We needed to restock a few titles so Ellery Eskelin came to visit and left us with the very last sealed copies of a dozen or so of his discs on Hatology. Any disc listed as “last sealed copy”, means that that is all there is. So check your stock, it might me you last opportunity to complete your Ellery Eskelin collection. Check the DMG database if you want to read any of my reviews.

CD $20

ELLERY ESKELIN With ANDREA PARKINS/JIM BLACK/ERIK FRIEDLANDER/JOE DALEY - Ramifications (Hatology 551; Switzerland) - Last Sealed copy!
CD $20

ELLERY ESKELIN & HAN BENNINK - Dissonant Characters (Hat ology 534; Switzerland)-Last Sealed copy!
CD $25

ELLERY ESKELIN/ANDREA PARKINS/JIM BLACK - Arcanum Moderne (Hat ology 588; Switzerland)- Last Sealed copy!
CD $20

ELLERY ESKELIN/ANDREA PARKINS/JIM BLACK - Kulak, 29 & 30 (Hat ology 521; Switzerland) - Last Sealed copy!
CD $20

ELLERY ESKELIN/ANDREA PARKINS/JIM BLACK - Five Other Pieces ( 2) (Hat ology 533; Switzerland)- Last Sealed copy!
CD $20

ELLERY ESKELIN/ANDREA PARKINS/JIM BLACK - The Secret Museum (Hat ology 552; Switzerland) - Last Sealed copy!
CD $20

ELLERY ESKELIN/ANDREA PARKINS/JIM BLACK - 12 ( 1) Imaginary Views (Hat ology 584; Switzerland) - Last Sealed copy!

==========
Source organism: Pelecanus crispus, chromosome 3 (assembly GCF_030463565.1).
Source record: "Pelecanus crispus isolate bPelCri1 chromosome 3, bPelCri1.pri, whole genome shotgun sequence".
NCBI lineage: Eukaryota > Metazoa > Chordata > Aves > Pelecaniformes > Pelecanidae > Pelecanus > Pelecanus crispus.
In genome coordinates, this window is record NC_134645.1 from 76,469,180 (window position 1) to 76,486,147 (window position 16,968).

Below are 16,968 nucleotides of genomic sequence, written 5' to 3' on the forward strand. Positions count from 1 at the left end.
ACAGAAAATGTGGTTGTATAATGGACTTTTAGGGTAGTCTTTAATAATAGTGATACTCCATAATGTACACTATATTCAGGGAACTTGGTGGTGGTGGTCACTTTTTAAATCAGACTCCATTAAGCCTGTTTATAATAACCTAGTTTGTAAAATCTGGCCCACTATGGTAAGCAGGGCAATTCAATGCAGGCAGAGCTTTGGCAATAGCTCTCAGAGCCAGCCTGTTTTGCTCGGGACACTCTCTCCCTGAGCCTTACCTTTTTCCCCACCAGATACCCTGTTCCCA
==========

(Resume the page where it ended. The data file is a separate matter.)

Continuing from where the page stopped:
CD $20

ELLERY ESKELIN With DREW GRESS/PHIL HAYNES - Forms (Hat ology 592; Switzerland)- Last Sealed copy!
CD $20

ELLERY ESKELIN With MAT MANERI/ERIK FRIEDLANDER/MARK DRESSER/MATT MORAN - Vanishing Point (Hat ology 577; Switzerland)- Last Sealed copy!
CD $20

ELLERY ESKELIN/ANDREA PARKINS/JIM BLACK - One Great Day... (Hat ology 691; Switzerland)
CD $16

ELLERY ESKELIN/ANDREA PARKINS/JIM BLACK - One Great Day... Live (Hat ology 683; Switzerland) - Last sealed copy!
CD $16

CD $14

CD $14

ELLERY ESKELIN - Solo: Live At Snugs (Hat ology 731 ,Switzerland)
CD $16

ELLERY ESKELIN TRIO With JOE DALEY/ARTO TUNCBOYACIYAN - Figure of Speech (SoulNote 121232; Italy) - A few sealed copies left!
CD $12

ELLERY ESKELIN With DREW GRESS/PHIL HAYNES - Forms (Hat ology 592; Switzerland)- Last sealed copy!
CD $20

ELLERY ESKELIN TRIO With GARY VERSACE AND GERRY HEMINGWAY - Trio Willisau - Live (Hat ology 741 ,Switzerland)